I knew things were OK, I knew the adults were dealing with all the problems and that nothing bad could reach me, but that wasn’t enough. Even though I was comfortable and safe and trusted the grown-ups, I needed to know what the problems were and how the adults were dealing with them. Part of that was the comfort of complete knowledge (seriously, complete knowledge on a subject, any subject, is a comfy as fluffy pillows and hot chocolate), but by the time I was about 8 I was actively building contingency plans for if a problem arose and I was the closest thing to a grown-up (I have an army of younger siblings, so that probably influenced something).

And sometimes I worry that any hypothetical future children of mine are going to be burdened with more explanations and reasons than their tiny minds can process all at once, but that’s not too much of a concern.

I’m the same way! And I found with my kids, it’s OK to give them more than you think they need because they tune out what ever they don’t want.
I found that out for sure when I took my 3 year old to an older siblings class. They warned us that it was explicit, but that kids would ignore what they weren’t ready for. It was more explicit than any sex ed I ever had. It showed an actual birth. And she was fine. So mostly before then but definitely after that, I tell my kids everything!


I do reserve the right to say, “Let’s talk about that at home.” But I think it has helped.

Kudos to your dad for answering your questions.  My parents and others truly believed “ignorance is bliss” and would try to hide things which to me, makes it worse, but they thought they were being good parents.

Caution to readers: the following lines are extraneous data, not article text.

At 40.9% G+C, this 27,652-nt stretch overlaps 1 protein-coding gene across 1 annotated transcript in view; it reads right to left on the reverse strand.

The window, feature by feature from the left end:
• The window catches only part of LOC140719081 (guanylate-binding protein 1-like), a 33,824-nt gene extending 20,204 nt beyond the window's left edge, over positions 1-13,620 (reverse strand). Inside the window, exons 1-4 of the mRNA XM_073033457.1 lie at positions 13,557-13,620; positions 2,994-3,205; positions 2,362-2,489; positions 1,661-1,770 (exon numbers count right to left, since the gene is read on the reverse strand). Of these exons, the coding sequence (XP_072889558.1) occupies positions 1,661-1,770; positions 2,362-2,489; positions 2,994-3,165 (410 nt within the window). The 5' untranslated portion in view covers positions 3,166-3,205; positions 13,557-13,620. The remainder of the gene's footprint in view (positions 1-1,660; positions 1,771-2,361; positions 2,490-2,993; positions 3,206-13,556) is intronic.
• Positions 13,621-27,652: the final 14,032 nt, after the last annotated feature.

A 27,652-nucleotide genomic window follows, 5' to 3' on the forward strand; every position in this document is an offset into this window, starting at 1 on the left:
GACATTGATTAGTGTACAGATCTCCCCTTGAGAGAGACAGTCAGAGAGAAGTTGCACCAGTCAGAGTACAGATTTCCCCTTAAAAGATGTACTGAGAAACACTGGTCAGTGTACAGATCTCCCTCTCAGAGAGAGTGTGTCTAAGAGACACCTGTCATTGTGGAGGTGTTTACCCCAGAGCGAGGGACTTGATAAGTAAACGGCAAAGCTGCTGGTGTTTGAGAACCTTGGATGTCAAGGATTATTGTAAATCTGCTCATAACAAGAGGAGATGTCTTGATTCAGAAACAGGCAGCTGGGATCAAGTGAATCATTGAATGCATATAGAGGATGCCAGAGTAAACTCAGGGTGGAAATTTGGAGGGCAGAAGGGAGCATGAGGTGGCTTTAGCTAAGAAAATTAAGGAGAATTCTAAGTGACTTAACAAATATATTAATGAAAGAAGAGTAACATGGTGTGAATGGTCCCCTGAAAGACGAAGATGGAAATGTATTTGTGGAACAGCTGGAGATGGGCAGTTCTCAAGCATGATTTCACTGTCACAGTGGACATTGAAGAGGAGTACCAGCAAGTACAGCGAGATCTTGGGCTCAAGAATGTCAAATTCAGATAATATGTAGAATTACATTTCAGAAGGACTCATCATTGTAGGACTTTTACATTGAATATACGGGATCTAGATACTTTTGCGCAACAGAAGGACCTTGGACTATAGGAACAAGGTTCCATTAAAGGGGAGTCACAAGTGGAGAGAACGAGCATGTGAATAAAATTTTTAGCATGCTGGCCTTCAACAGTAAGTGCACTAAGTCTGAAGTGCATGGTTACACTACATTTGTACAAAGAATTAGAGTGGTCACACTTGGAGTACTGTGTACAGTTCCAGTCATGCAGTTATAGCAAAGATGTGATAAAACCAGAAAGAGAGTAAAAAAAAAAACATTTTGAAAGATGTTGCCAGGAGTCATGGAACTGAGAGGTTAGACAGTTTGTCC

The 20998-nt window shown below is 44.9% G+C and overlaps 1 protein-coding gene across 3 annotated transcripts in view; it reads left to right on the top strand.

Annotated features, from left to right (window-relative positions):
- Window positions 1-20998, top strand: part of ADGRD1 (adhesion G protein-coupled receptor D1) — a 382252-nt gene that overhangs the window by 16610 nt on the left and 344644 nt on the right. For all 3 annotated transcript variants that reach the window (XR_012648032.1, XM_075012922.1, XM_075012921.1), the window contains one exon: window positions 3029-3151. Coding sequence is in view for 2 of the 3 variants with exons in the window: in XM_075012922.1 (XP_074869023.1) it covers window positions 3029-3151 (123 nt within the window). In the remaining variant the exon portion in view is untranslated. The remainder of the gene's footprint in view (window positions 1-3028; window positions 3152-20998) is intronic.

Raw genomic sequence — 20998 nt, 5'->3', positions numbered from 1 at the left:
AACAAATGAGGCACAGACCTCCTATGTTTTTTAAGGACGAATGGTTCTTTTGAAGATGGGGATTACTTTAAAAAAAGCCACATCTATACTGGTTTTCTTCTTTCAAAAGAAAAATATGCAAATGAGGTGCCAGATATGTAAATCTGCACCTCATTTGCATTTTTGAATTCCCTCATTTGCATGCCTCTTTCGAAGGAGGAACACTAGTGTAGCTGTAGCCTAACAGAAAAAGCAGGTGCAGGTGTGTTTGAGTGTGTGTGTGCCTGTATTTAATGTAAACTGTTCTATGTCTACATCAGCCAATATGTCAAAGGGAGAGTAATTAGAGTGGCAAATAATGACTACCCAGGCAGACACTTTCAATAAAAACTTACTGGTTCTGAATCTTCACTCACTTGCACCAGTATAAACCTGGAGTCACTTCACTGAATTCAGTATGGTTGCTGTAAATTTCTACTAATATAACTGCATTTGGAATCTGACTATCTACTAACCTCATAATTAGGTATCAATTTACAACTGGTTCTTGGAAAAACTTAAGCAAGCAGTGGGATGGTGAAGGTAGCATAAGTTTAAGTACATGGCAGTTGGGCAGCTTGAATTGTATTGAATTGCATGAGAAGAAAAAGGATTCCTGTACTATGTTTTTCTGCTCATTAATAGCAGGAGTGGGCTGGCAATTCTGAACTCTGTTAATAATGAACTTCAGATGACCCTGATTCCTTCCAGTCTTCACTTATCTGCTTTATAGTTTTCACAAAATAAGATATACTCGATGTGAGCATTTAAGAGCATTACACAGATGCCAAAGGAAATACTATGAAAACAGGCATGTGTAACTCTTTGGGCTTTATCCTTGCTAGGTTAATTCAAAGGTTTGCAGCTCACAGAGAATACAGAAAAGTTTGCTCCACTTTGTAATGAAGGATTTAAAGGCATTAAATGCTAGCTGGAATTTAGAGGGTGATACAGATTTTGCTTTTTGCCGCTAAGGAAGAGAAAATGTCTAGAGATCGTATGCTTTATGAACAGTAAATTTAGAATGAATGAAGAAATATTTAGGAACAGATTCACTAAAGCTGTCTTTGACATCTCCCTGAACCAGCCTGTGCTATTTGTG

"Is it not strange that desire should so many years outlive performance?"
-

William Shakespeare, Henry IV, Part II (via sotd25)

I actually own a greeting card that says this on it. I can’t think of any situation in which it would be appropriate to send it. I dunno, are breakup cards a thing?

(via shredsandpatches)

BWAHAHAHA!

talentless-hack-cake:

Kaiju scientist nerds

talentless-hack-cake:

Kaiju scientist nerds

pixiepunch:

Still trying to loosen my hands up. They’re feeling tons better! And I think you can tell the difference between my first newt/hermann drawing and these latest ones. 

lecterings:

'where is the pen i was using like 3 seconds ago' an autobiography i'll never write because i keep losing the pen i was using like 3 seconds ago.

oodlesodoodles:

HAHA man you know what i love? i love the protracted blushes from ghibli films that’s what i love.

oodlesodoodles:

HAHA man you know what i love? i love the protracted blushes from ghibli films that’s what i love.

dis-form:

↬src

strangeparticles:

shredsandpatches:

runecestershire:

I wish there was a way to put all of my “shiny pretty music” tag, videos and audio posts and spotify links and all, into one big playlist and just listen uninterupted.

There is and it’s here! You put your tumblr name in at the top and it gives you a playlist of every audio post you’ve ever made or reblogged, although it doesn’t include the videos. Still, it’s pretty close.

Now THAT is handy. AND, it also works with other people’s blogs. Neat.

snpv:

So, on sort of a whim, I bought the Collector’s Edition of Pacific Rim. It was on sale on Amazon and I haven’t seen it yet. What can I say. 

Anyway, here are pictures: 

image

You’d think it’s just an ordinary case, but wait…

image

It’s an actual Jaeger! Or something. I’m not sure. Something about Gipsy Danger. 

image

And the discs are stored behind! 

image          In a flip case! 

I’m pretty excited to watch this movie just from the packaging. 

backtomax:

If you ever feel sad just remember that Hermann was a kid in the 90’s and he probably had a bop-it because most people did